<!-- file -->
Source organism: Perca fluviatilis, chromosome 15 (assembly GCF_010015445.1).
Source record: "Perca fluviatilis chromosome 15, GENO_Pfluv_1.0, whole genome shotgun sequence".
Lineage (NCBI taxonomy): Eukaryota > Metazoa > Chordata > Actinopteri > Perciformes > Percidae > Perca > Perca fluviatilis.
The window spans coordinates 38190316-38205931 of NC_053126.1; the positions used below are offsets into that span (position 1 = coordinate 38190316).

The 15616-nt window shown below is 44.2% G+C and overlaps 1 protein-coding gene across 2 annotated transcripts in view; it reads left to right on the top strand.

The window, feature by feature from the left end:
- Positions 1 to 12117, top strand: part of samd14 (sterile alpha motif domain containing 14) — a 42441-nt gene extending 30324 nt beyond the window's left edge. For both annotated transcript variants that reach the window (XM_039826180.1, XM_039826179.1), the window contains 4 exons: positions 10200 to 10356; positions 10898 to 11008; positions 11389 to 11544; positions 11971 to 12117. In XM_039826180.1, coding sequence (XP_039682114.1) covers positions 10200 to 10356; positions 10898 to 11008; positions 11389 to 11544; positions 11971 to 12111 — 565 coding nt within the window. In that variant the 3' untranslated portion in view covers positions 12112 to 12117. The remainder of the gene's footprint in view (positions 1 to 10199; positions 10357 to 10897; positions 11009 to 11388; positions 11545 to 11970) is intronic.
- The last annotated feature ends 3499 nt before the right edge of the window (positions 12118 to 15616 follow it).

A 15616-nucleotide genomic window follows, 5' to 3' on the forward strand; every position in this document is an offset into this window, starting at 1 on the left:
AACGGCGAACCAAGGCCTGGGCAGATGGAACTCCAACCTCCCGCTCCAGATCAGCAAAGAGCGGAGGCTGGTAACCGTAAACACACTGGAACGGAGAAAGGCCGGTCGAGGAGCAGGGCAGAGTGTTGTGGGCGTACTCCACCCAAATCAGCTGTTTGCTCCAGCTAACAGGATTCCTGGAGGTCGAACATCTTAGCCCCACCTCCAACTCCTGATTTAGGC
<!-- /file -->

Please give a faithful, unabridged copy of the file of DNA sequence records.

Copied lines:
Source organism: Perca fluviatilis, chromosome 15 (assembly GCF_010015445.1).
Source record: "Perca fluviatilis chromosome 15, GENO_Pfluv_1.0, whole genome shotgun sequence".
Lineage (NCBI taxonomy): Eukaryota > Metazoa > Chordata > Actinopteri > Perciformes > Percidae > Perca > Perca fluviatilis.
The window spans coordinates 38190316-38205931 of NC_053126.1; the positions used below are offsets into that span (position 1 = coordinate 38190316).

The 15616-nt window shown below is 44.2% G+C and overlaps 1 protein-coding gene across 2 annotated transcripts in view; it reads left to right on the top strand.

The window, feature by feature from the left end:
- Positions 1 to 12117, top strand: part of samd14 (sterile alpha motif domain containing 14) — a 42441-nt gene extending 30324 nt beyond the window's left edge. For both annotated transcript variants that reach the window (XM_039826180.1, XM_039826179.1), the window contains 4 exons: positions 10200 to 10356; positions 10898 to 11008; positions 11389 to 11544; positions 11971 to 12117. In XM_039826180.1, coding sequence (XP_039682114.1) covers positions 10200 to 10356; positions 10898 to 11008; positions 11389 to 11544; positions 11971 to 12111 — 565 coding nt within the window. In that variant the 3' untranslated portion in view covers positions 12112 to 12117. The remainder of the gene's footprint in view (positions 1 to 10199; positions 10357 to 10897; positions 11009 to 11388; positions 11545 to 11970) is intronic.
- The last annotated feature ends 3499 nt before the right edge of the window (positions 12118 to 15616 follow it).

A 15616-nucleotide genomic window follows, 5' to 3' on the forward strand; every position in this document is an offset into this window, starting at 1 on the left:
AACGGCGAACCAAGGCCTGGGCAGATGGAACTCCAACCTCCCGCTCCAGATCAGCAAAGAGCGGAGGCTGGTAACCGTAAACACACTGGAACGGAGAAAGGCCGGTCGAGGAGCAGGGCAGAGTGTTGTGGGCGTACTCCACCCAAATCAGCTGTTTGCTCCAGCTAACAGGATTCCTGGAGGTCGAACATCTTAGCCCCACCTCCAACTCCTGATTTAGGC